Their first 300-plus total of this World Cup and a comprehensive 60-run win despite a fighting 98 not out from Collins Obuya, Australia got the job done against Kenya here on Sunday.
Obuya's knock, though, was a remarkable feat from someone who started out as a leg-spinner, good enough to have taken five wickets in a World Cup match in 2003. However, following a bout of yips, a condition that makes it difficult for bowlers to release the ball at the end of their action, he turned into a top-order batsman and came up with his highest ODI score batting at No. 3.
The biggest positive for the defending champions was the fifth-wicket partnership between Michael Clarke and Mike Hussey, which first steadied the innings after three wickets fell for 16 runs and then took the total to 324/6 and beyond Kenya's reach.
Coming in for brother David, Mike Hussey showed he has completely recovered from the hamstring injury that had threatened to end his World Cup dream until Doug Bollinger limped home. He and Clarke found gaps at will, put away the bad deliveries without fuss and ran brilliantly. They never slogged, but still scored at more than a run a ball.Hussey later ran out David Obuya to further prove his fitness. Australia will need his supple wrists, big shots and cool head in the business end of the tournament.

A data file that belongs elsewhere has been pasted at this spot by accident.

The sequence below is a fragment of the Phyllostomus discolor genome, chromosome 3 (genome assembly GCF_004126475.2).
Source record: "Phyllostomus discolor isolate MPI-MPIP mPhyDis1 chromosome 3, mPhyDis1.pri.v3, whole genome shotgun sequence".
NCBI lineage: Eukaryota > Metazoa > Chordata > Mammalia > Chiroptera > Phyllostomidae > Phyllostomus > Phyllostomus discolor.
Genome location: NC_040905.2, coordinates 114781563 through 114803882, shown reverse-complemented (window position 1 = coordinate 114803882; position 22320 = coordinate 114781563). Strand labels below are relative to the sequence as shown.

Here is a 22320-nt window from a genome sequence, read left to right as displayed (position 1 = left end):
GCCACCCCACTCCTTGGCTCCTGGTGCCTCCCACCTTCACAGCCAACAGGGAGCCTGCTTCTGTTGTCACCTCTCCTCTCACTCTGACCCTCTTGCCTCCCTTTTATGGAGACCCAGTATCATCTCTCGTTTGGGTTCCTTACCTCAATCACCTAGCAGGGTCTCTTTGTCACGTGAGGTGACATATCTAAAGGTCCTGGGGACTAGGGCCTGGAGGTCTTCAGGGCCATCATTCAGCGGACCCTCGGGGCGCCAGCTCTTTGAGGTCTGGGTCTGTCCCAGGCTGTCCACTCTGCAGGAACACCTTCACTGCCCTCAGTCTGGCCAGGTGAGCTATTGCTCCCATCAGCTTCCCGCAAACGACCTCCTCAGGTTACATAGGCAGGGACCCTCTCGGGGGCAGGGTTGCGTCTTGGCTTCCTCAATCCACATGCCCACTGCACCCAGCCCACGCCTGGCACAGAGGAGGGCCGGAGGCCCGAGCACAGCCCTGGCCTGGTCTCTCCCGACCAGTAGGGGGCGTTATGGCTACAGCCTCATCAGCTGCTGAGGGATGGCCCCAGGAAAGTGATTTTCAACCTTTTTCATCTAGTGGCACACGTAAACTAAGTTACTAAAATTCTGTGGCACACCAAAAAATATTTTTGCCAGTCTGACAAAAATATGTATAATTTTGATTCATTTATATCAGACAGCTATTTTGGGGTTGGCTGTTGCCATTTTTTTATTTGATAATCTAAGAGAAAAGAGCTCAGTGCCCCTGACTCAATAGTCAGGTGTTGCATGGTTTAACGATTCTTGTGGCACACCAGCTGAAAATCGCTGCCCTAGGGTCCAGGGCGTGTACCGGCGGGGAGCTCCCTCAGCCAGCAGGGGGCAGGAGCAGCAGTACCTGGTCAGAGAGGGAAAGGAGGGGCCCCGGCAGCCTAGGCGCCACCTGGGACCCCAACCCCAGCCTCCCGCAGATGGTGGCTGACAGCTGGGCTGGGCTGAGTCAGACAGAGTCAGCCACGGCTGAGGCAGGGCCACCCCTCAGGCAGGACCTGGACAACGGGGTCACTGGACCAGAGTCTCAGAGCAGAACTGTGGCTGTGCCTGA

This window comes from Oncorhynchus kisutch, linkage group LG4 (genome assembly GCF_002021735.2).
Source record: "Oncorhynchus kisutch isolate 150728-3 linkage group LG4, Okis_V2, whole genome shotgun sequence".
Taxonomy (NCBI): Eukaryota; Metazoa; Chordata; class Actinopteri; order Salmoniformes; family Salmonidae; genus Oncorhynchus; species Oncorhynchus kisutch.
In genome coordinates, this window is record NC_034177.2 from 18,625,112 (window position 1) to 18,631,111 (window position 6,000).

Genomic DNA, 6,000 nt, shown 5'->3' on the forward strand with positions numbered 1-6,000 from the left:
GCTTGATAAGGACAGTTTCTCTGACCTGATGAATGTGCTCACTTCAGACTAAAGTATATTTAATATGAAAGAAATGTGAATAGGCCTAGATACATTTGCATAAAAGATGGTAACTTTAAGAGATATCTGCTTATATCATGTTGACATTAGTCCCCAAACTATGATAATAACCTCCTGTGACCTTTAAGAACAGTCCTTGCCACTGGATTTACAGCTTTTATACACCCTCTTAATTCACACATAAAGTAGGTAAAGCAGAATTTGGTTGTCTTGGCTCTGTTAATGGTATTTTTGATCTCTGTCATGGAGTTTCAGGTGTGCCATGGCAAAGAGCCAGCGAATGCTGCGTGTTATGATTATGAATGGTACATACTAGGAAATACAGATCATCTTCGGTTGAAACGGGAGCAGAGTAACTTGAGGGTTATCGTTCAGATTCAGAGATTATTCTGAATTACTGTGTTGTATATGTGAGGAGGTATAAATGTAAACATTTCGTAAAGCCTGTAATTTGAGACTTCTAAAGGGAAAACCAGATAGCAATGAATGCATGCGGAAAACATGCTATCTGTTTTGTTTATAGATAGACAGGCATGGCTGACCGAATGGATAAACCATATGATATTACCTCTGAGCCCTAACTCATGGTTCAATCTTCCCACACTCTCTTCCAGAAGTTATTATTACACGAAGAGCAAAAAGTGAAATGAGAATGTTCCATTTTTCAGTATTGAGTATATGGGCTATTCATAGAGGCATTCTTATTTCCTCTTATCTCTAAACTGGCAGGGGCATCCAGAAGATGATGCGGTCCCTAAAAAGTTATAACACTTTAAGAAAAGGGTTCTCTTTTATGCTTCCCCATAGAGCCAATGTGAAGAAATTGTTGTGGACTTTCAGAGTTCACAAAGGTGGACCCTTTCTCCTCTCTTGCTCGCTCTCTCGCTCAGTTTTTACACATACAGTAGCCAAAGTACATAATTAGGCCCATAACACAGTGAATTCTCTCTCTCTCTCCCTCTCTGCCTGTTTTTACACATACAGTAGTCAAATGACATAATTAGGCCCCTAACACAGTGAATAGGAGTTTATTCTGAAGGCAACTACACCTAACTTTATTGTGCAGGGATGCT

Skipper's lean patch
Ponting's own form at the pivotal No. 3 has been a concern. Coming into the tournament on the back of a finger injury sustained during the Ashes humiliation, Ponting got a couple of fifties in the warm-up games. But in the matches that count, he has failed to get a big score in three attempts and hasn't got out to a good ball yet (see box).
Australia will hope his run of bad luck ends before the knockout stage begins.
Ponting was asked before the match why Australia have not used spin in the Powerplays while most other teams have done so with some success.
Ponting said it was because the three fast bowlers were his best wicket-taking options.
"But as the tournament goes on and we start playing on wickets that will spin more, there is no reason why we won't use spinners in Powerplays," he added.
The skipper did introduce Steven Smith in the bowling Powerplay on Sunday but the way Tanmay Mishra and then Collins Obuya attacked him would not have done the young leg-spinner's confidence much good. Offie Jason Krejza did better, but Australia missed a second spinner as they struggled to take wickets.